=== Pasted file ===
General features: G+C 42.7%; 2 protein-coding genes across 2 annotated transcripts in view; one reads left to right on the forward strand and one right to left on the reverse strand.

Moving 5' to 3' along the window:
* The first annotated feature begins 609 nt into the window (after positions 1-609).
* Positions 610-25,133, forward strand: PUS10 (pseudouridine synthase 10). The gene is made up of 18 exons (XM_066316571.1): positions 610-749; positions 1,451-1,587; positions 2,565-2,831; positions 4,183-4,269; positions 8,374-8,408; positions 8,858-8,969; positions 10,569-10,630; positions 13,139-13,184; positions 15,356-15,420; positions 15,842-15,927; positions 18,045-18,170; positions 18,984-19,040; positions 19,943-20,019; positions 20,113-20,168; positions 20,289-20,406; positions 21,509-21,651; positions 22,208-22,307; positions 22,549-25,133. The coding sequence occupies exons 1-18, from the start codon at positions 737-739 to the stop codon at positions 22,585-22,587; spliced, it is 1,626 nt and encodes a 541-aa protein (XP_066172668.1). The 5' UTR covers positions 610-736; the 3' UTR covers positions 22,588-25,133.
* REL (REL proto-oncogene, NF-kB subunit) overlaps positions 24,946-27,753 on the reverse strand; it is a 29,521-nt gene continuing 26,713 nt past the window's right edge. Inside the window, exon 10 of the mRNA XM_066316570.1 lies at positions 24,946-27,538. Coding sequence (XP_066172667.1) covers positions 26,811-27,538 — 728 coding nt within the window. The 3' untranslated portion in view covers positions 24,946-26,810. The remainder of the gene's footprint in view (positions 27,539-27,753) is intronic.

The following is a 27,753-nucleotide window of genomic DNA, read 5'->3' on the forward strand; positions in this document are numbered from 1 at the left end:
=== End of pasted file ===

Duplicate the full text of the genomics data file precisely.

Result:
General features: G+C 42.7%; 2 protein-coding genes across 2 annotated transcripts in view; one reads left to right on the forward strand and one right to left on the reverse strand.

Moving 5' to 3' along the window:
* The first annotated feature begins 609 nt into the window (after positions 1-609).
* Positions 610-25,133, forward strand: PUS10 (pseudouridine synthase 10). The gene is made up of 18 exons (XM_066316571.1): positions 610-749; positions 1,451-1,587; positions 2,565-2,831; positions 4,183-4,269; positions 8,374-8,408; positions 8,858-8,969; positions 10,569-10,630; positions 13,139-13,184; positions 15,356-15,420; positions 15,842-15,927; positions 18,045-18,170; positions 18,984-19,040; positions 19,943-20,019; positions 20,113-20,168; positions 20,289-20,406; positions 21,509-21,651; positions 22,208-22,307; positions 22,549-25,133. The coding sequence occupies exons 1-18, from the start codon at positions 737-739 to the stop codon at positions 22,585-22,587; spliced, it is 1,626 nt and encodes a 541-aa protein (XP_066172668.1). The 5' UTR covers positions 610-736; the 3' UTR covers positions 22,588-25,133.
* REL (REL proto-oncogene, NF-kB subunit) overlaps positions 24,946-27,753 on the reverse strand; it is a 29,521-nt gene continuing 26,713 nt past the window's right edge. Inside the window, exon 10 of the mRNA XM_066316570.1 lies at positions 24,946-27,538. Coding sequence (XP_066172667.1) covers positions 26,811-27,538 — 728 coding nt within the window. The 3' untranslated portion in view covers positions 24,946-26,810. The remainder of the gene's footprint in view (positions 27,539-27,753) is intronic.

The following is a 27,753-nucleotide window of genomic DNA, read 5'->3' on the forward strand; positions in this document are numbered from 1 at the left end: